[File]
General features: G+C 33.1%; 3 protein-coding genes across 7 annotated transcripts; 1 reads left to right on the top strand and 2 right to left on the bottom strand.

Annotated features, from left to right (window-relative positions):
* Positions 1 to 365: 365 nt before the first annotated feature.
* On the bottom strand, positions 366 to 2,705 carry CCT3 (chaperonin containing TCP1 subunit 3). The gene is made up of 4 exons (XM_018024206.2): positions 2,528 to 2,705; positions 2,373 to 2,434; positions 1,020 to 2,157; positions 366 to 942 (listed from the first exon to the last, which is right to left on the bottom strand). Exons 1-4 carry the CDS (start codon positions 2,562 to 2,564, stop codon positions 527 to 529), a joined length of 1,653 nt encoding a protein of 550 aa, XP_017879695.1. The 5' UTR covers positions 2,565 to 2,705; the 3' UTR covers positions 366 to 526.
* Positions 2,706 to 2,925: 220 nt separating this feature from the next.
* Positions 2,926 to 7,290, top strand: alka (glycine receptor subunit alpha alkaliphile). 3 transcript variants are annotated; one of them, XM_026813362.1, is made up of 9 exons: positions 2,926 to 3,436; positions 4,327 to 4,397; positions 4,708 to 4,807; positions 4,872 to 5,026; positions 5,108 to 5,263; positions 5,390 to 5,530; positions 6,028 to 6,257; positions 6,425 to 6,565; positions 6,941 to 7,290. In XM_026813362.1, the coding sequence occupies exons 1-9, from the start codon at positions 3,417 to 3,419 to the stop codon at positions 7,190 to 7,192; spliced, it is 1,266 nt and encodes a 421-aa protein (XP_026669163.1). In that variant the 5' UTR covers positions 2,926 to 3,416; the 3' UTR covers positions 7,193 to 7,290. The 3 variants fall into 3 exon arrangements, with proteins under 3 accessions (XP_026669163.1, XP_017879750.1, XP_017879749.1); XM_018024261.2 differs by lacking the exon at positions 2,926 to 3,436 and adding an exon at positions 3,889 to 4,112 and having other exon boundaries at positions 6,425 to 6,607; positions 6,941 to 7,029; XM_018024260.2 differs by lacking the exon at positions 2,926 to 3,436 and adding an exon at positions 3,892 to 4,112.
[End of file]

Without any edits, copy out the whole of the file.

General features: G+C 33.1%; 3 protein-coding genes across 7 annotated transcripts; 1 reads left to right on the top strand and 2 right to left on the bottom strand.

Annotated features, from left to right (window-relative positions):
* Positions 1 to 365: 365 nt before the first annotated feature.
* On the bottom strand, positions 366 to 2,705 carry CCT3 (chaperonin containing TCP1 subunit 3). The gene is made up of 4 exons (XM_018024206.2): positions 2,528 to 2,705; positions 2,373 to 2,434; positions 1,020 to 2,157; positions 366 to 942 (listed from the first exon to the last, which is right to left on the bottom strand). Exons 1-4 carry the CDS (start codon positions 2,562 to 2,564, stop codon positions 527 to 529), a joined length of 1,653 nt encoding a protein of 550 aa, XP_017879695.1. The 5' UTR covers positions 2,565 to 2,705; the 3' UTR covers positions 366 to 526.
* Positions 2,706 to 2,925: 220 nt separating this feature from the next.
* Positions 2,926 to 7,290, top strand: alka (glycine receptor subunit alpha alkaliphile). 3 transcript variants are annotated; one of them, XM_026813362.1, is made up of 9 exons: positions 2,926 to 3,436; positions 4,327 to 4,397; positions 4,708 to 4,807; positions 4,872 to 5,026; positions 5,108 to 5,263; positions 5,390 to 5,530; positions 6,028 to 6,257; positions 6,425 to 6,565; positions 6,941 to 7,290. In XM_026813362.1, the coding sequence occupies exons 1-9, from the start codon at positions 3,417 to 3,419 to the stop codon at positions 7,190 to 7,192; spliced, it is 1,266 nt and encodes a 421-aa protein (XP_026669163.1). In that variant the 5' UTR covers positions 2,926 to 3,416; the 3' UTR covers positions 7,193 to 7,290. The 3 variants fall into 3 exon arrangements, with proteins under 3 accessions (XP_026669163.1, XP_017879750.1, XP_017879749.1); XM_018024261.2 differs by lacking the exon at positions 2,926 to 3,436 and adding an exon at positions 3,889 to 4,112 and having other exon boundaries at positions 6,425 to 6,607; positions 6,941 to 7,029; XM_018024260.2 differs by lacking the exon at positions 2,926 to 3,436 and adding an exon at positions 3,892 to 4,112.